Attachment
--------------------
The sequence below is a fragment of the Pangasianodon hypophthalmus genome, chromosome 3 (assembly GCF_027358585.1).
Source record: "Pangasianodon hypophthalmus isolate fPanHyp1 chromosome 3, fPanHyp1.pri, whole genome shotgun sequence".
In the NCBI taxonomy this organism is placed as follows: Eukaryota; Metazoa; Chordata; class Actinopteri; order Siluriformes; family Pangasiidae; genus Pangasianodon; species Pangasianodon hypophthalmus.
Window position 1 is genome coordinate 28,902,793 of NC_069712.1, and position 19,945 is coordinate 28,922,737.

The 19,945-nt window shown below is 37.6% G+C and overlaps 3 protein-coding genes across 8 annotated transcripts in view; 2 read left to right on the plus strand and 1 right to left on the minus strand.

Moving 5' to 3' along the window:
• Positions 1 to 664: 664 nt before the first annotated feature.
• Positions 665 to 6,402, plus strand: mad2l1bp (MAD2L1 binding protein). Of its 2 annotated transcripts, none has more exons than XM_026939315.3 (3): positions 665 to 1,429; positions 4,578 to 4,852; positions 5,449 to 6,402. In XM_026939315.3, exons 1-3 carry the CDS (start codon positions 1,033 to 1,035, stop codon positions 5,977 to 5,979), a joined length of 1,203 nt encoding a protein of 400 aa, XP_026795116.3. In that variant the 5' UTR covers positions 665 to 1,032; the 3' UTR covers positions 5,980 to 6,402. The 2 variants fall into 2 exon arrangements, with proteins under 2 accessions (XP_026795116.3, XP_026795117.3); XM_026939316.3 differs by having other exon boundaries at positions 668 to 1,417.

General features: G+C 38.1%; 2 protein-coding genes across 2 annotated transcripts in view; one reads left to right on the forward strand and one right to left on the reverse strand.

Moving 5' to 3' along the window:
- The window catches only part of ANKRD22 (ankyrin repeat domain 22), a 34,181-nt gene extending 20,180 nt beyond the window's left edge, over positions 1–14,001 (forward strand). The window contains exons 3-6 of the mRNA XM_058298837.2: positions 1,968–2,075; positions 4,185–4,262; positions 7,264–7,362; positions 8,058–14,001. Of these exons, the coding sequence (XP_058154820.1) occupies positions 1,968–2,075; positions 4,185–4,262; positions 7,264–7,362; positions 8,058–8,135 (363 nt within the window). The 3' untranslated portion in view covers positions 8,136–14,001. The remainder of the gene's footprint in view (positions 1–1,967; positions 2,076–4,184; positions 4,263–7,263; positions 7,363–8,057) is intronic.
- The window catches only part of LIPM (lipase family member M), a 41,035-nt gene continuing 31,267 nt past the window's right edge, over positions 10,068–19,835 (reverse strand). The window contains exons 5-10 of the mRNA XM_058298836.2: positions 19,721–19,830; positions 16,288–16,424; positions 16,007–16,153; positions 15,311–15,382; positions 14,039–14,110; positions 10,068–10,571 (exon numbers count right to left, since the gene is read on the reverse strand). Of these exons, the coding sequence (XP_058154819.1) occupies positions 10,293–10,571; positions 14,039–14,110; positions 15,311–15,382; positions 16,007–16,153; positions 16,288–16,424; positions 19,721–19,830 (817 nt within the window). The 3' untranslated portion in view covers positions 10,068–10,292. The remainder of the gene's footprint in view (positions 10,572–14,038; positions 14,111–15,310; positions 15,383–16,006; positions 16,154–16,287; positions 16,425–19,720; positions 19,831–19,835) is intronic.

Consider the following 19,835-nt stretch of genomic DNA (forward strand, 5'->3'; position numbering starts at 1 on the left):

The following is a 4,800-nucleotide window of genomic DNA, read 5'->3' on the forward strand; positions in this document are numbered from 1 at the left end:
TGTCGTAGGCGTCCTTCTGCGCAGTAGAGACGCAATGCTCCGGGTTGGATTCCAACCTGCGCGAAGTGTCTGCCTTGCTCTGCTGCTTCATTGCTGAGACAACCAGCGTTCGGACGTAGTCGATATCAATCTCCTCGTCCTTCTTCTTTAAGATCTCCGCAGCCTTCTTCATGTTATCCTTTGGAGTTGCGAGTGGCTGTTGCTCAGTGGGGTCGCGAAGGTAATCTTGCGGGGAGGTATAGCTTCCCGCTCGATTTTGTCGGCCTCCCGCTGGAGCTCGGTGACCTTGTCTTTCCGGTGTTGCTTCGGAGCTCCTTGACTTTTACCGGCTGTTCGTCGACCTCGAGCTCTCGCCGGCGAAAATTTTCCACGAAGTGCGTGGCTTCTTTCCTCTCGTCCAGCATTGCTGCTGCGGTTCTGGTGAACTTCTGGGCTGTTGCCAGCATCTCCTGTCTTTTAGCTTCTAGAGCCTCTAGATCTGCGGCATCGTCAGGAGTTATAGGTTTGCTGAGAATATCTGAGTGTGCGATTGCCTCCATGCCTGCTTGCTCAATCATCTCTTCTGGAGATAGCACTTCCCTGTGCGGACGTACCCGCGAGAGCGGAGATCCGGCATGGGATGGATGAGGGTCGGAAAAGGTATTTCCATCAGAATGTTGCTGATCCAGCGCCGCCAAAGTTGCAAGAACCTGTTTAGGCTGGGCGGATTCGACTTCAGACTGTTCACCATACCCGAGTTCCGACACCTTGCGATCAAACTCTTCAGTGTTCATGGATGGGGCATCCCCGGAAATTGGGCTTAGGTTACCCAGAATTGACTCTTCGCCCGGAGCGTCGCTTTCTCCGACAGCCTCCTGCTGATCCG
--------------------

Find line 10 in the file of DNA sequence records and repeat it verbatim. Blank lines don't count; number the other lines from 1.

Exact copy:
Moving 5' to 3' along the window: